Death makes no sense
GIVE a man a fish and he'll eat for a day, teach him how to fish and he'll eat forever.
This is the principle by which one of Maclean's favourite daughter's, Alissa Marshall, is said to have lived by.
In her final years of study to be a high school teacher at Southern Cross University, Alissa was one of those wonderful people who truly walked it like she talked it.
Her tattoo stating "Knowledge is power" wasn't just a fashion statement. Those close to her said Alissa found a path when she spent three months voluntarily teaching children in Cambodia last summer.
She had returned to Australia earlier this year happier than ever and vowed to return to a part of the world in desperate need of the power of knowledge.
To try and make any sense out of Alissa's death is futile - whether she dropped something and took her eye off the road for a couple of seconds, was distracted by something else or her car malfunctioned is hardly relevant.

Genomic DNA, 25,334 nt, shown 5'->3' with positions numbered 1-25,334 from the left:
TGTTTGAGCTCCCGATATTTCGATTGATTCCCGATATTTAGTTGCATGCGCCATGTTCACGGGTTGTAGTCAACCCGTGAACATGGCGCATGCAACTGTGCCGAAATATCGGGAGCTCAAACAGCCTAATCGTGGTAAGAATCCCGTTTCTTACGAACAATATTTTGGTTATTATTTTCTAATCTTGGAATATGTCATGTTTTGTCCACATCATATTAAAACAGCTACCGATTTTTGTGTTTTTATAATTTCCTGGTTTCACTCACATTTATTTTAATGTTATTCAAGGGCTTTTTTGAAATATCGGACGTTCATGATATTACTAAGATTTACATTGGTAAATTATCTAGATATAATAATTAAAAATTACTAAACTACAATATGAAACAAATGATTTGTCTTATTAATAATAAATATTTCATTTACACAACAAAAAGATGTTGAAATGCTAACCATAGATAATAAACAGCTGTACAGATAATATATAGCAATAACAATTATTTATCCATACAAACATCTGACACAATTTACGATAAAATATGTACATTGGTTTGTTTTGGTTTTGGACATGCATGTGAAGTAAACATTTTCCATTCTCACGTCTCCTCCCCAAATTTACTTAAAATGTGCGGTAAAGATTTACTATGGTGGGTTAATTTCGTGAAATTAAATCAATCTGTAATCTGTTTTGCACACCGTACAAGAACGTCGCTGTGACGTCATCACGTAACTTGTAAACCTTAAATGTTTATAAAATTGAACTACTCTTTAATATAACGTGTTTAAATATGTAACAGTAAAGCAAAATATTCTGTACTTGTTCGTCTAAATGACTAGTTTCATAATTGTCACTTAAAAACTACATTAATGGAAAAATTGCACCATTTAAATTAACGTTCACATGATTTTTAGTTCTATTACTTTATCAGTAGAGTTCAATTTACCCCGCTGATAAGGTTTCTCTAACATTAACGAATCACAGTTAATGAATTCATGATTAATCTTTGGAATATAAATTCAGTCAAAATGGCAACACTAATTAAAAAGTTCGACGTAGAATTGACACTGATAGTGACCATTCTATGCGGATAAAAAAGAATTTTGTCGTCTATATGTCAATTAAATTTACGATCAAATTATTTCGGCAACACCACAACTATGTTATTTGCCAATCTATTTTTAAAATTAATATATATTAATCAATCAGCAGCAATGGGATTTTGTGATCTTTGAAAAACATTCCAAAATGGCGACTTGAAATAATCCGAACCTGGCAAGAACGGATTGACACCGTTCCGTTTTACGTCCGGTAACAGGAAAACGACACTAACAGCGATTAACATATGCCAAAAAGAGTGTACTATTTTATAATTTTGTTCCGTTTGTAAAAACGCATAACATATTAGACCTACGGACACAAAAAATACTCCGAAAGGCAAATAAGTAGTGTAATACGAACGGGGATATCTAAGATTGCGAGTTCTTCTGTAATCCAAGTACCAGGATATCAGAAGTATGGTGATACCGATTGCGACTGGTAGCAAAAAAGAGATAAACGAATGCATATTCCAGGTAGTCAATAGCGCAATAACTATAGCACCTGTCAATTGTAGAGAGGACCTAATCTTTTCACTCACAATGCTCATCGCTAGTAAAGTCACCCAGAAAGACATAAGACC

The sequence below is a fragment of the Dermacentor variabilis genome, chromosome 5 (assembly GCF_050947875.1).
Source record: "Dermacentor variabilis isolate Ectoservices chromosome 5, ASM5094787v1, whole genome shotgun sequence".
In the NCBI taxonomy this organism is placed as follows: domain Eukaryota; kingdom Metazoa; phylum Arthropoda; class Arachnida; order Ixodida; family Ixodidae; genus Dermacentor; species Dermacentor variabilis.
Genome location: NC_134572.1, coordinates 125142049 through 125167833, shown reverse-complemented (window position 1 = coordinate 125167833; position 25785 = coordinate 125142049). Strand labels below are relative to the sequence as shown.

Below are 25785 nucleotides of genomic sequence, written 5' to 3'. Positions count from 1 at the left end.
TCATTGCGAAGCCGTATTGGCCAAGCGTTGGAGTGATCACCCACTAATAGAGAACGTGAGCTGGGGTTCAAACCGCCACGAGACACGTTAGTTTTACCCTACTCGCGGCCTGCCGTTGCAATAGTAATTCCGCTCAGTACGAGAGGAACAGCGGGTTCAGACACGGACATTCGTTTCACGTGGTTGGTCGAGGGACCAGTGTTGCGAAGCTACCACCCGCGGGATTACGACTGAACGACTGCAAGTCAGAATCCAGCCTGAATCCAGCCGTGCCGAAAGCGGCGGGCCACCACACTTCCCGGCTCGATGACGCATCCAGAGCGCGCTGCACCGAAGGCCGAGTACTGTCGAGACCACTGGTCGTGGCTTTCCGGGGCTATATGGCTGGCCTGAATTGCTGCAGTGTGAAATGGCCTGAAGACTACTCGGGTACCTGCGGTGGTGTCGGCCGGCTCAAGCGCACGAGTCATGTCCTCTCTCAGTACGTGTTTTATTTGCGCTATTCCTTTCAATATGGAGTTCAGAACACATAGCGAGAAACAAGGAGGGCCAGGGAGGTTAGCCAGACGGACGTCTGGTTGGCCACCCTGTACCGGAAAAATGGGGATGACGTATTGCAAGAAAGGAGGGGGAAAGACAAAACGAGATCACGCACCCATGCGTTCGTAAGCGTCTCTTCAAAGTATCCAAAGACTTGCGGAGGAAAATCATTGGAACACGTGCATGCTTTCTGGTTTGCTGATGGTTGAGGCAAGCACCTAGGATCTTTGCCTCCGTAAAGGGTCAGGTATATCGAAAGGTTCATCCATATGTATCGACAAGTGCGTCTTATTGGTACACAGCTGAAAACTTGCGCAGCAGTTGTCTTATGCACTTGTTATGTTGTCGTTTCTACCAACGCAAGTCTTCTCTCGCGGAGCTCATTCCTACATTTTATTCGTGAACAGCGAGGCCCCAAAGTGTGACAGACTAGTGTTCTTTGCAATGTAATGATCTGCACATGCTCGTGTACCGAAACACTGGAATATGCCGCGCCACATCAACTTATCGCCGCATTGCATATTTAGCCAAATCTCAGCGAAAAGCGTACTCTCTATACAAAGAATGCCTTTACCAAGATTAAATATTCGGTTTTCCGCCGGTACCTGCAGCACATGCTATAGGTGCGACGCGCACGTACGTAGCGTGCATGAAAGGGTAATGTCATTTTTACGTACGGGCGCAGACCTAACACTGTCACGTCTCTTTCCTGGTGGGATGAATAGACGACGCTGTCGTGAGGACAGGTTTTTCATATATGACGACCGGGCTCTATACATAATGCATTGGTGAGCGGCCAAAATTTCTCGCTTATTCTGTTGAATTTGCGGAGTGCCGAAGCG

Every single person on this planet has made mistakes and sometimes those mistakes can be fatal.
Having reported on many young deaths in 18 years of journalism, the only thing that rings true in these cases is the need to treasure every day as if it was your last.
The fact that we lose someone who liked to live by such an edict only reinforces the fact that all of us are here for a relatively short time and we must act on the things that are important to us - now.
The Daily Examiner's heartfelt condolences go out to all touched by this tragedy and we offer our full support to the family's future quest to fundraise for the Alissa Project.
We must act on the things that are important to us - now.